Hospital Fined for Surgery Death
NEW YORK (AP) _ A salesman helped two doctors test a piece of new medical equipment during a surgery that resulted in the death of a woman, a state report said.
Beth Israel Medical Center was fined $30,000 by the state Department of Health after it was found the doctors allowed salesman David Myers to use the machine during the surgery to remove a fibroid tumor, said Frances Tarlton, spokeswoman for the health department.
``Basically, this salesman, by participating in an operating room procedure, was practicing medicine,″ she said Friday. ``What we see here is what we would call a systemic failure. There were lots and lots of check and balances that failed in that hospital.″
The 30-year-old woman died of a heart attack after doctors pumped her with too much saline during the surgery last November, according to the report released Thursday.
``She basically drowned,″ Ms. Tarlton said.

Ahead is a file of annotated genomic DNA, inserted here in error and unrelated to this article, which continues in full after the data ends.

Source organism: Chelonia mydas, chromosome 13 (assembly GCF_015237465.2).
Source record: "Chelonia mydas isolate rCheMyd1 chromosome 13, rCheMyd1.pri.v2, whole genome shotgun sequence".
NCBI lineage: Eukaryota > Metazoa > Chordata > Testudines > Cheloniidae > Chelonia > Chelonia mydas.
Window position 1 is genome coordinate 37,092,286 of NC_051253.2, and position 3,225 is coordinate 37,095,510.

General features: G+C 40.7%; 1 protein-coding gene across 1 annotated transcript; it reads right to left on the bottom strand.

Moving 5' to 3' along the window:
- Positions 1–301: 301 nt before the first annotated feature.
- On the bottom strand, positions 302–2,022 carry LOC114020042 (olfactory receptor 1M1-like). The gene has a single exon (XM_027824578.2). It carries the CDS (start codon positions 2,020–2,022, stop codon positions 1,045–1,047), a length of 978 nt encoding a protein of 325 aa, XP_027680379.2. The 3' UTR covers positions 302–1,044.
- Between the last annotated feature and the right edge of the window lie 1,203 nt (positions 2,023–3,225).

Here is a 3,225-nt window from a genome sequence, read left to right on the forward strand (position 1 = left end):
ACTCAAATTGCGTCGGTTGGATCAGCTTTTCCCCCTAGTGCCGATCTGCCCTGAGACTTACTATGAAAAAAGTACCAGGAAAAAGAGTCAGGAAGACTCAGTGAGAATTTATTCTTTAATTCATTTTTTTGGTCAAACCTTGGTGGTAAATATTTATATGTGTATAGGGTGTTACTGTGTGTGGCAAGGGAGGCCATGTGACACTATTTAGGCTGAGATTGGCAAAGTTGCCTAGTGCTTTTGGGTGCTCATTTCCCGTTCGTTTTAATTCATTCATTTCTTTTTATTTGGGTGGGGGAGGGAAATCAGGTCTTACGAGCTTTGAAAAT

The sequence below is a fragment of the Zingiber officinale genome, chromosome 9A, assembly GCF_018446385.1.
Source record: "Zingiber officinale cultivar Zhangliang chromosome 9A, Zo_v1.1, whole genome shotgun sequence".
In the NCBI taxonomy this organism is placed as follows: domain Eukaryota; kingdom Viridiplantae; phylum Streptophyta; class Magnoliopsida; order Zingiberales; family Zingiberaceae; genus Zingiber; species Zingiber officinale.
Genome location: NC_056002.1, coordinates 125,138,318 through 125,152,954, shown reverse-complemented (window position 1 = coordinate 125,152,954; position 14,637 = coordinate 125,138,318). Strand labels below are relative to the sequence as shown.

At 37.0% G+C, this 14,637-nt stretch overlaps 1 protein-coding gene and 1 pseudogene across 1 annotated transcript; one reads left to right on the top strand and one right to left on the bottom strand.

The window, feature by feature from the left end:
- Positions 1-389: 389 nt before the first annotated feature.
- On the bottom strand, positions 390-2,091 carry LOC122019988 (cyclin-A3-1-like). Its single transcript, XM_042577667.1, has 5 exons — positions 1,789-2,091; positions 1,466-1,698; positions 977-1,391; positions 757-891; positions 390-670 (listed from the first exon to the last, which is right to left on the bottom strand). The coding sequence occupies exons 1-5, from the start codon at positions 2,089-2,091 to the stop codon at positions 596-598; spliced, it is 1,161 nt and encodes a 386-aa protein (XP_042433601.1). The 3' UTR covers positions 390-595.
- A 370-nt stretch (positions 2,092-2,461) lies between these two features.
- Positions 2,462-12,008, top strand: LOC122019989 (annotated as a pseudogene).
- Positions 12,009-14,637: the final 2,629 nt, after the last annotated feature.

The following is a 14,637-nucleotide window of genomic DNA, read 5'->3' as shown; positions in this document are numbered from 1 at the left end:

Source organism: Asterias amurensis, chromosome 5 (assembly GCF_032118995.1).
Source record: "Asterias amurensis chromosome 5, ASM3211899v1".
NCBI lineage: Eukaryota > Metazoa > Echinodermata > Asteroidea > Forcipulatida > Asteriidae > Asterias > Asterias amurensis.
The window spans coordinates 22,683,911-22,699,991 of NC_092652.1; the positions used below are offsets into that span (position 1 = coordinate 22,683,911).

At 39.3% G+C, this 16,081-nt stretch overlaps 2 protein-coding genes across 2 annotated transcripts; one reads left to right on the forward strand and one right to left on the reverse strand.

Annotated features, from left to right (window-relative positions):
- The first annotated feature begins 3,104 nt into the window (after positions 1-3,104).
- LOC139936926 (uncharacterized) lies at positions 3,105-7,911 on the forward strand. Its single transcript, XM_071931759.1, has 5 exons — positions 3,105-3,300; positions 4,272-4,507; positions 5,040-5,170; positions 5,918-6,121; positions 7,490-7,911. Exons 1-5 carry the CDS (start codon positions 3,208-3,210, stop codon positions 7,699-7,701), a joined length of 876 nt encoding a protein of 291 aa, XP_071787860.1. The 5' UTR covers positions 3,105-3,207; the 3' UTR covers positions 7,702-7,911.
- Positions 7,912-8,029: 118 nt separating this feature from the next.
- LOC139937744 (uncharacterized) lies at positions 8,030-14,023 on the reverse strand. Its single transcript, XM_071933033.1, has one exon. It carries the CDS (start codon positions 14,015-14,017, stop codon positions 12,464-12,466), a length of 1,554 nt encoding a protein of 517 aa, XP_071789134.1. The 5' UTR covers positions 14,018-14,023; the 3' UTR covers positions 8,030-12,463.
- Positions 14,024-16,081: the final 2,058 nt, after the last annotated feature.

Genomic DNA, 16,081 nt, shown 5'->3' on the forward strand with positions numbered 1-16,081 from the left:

The woman, whose name was not released, had never consented to the use of the equipment or to the presence of the salesman in the operating room, Ms. Tarlton said.
The salesman’s employer denied that he used the equipment during the surgery.
The report charged the hospital with violating the patient’s rights, submitting inaccurate medical documentation to the state and providing incomplete information about the incident to the health department.
Beth Israel apologized in a statement. Although medical equipment salesmen are permitted to observe surgeries, they are forbidden to participate in them.
The hospital put Dr. Robert Klinger on probation and suspended Dr. Marc Sklar, who was already on probation for providing poor health care to six pregnant women that resulted in the deaths of two viable fetuses, said Ms. Tarlton. Sklar later resigned from the hospital.
Telephone calls to Sklar were not returned. No listings could be located for Robert Klinger in the New York City area.
The device _ the Versapoint Bipolar Hysteroscopy Electrosurgery System _ uses electrical currents to remove fibroid tumors. Susan Odenthal, a company spokeswoman, said the cause of death had to do with an overdose of saline and nothing to do with the equipment.